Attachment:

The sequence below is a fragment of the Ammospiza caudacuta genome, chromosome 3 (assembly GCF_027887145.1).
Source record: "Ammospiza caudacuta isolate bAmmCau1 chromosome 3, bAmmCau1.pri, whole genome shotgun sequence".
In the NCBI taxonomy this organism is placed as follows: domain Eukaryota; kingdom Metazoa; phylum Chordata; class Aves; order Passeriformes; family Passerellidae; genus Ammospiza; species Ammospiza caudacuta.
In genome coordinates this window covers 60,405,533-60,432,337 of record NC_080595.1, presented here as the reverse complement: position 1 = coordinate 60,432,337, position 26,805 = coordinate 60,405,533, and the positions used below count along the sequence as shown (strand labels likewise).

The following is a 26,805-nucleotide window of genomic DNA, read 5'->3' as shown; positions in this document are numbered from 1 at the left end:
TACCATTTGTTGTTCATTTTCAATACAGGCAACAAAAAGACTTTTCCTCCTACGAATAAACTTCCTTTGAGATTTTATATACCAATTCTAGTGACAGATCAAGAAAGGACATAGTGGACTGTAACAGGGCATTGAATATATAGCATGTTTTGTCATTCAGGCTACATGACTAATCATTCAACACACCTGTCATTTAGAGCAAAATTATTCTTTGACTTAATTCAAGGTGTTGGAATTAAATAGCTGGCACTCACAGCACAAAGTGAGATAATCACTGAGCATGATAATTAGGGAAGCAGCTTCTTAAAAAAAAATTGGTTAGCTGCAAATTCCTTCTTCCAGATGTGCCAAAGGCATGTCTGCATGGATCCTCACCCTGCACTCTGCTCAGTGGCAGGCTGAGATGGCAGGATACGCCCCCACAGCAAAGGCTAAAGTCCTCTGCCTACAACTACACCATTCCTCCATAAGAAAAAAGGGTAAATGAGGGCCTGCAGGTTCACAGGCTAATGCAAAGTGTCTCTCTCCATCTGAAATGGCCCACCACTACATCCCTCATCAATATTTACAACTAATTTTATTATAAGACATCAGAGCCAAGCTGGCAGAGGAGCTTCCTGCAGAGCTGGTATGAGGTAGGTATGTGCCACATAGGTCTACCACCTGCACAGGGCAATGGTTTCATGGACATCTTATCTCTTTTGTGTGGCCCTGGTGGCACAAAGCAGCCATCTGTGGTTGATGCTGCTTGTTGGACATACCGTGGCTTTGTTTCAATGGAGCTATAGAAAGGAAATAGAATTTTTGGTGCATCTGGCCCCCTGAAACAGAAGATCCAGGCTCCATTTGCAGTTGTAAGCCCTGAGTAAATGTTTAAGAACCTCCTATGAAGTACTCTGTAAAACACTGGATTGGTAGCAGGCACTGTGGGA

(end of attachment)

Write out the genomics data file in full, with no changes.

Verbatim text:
The sequence below is a fragment of the Ammospiza caudacuta genome, chromosome 3 (assembly GCF_027887145.1).
Source record: "Ammospiza caudacuta isolate bAmmCau1 chromosome 3, bAmmCau1.pri, whole genome shotgun sequence".
In the NCBI taxonomy this organism is placed as follows: domain Eukaryota; kingdom Metazoa; phylum Chordata; class Aves; order Passeriformes; family Passerellidae; genus Ammospiza; species Ammospiza caudacuta.
In genome coordinates this window covers 60,405,533-60,432,337 of record NC_080595.1, presented here as the reverse complement: position 1 = coordinate 60,432,337, position 26,805 = coordinate 60,405,533, and the positions used below count along the sequence as shown (strand labels likewise).

The following is a 26,805-nucleotide window of genomic DNA, read 5'->3' as shown; positions in this document are numbered from 1 at the left end:
TACCATTTGTTGTTCATTTTCAATACAGGCAACAAAAAGACTTTTCCTCCTACGAATAAACTTCCTTTGAGATTTTATATACCAATTCTAGTGACAGATCAAGAAAGGACATAGTGGACTGTAACAGGGCATTGAATATATAGCATGTTTTGTCATTCAGGCTACATGACTAATCATTCAACACACCTGTCATTTAGAGCAAAATTATTCTTTGACTTAATTCAAGGTGTTGGAATTAAATAGCTGGCACTCACAGCACAAAGTGAGATAATCACTGAGCATGATAATTAGGGAAGCAGCTTCTTAAAAAAAAATTGGTTAGCTGCAAATTCCTTCTTCCAGATGTGCCAAAGGCATGTCTGCATGGATCCTCACCCTGCACTCTGCTCAGTGGCAGGCTGAGATGGCAGGATACGCCCCCACAGCAAAGGCTAAAGTCCTCTGCCTACAACTACACCATTCCTCCATAAGAAAAAAGGGTAAATGAGGGCCTGCAGGTTCACAGGCTAATGCAAAGTGTCTCTCTCCATCTGAAATGGCCCACCACTACATCCCTCATCAATATTTACAACTAATTTTATTATAAGACATCAGAGCCAAGCTGGCAGAGGAGCTTCCTGCAGAGCTGGTATGAGGTAGGTATGTGCCACATAGGTCTACCACCTGCACAGGGCAATGGTTTCATGGACATCTTATCTCTTTTGTGTGGCCCTGGTGGCACAAAGCAGCCATCTGTGGTTGATGCTGCTTGTTGGACATACCGTGGCTTTGTTTCAATGGAGCTATAGAAAGGAAATAGAATTTTTGGTGCATCTGGCCCCCTGAAACAGAAGATCCAGGCTCCATTTGCAGTTGTAAGCCCTGAGTAAATGTTTAAGAACCTCCTATGAAGTACTCTGTAAAACACTGGATTGGTAGCAGGCACTGTGGGA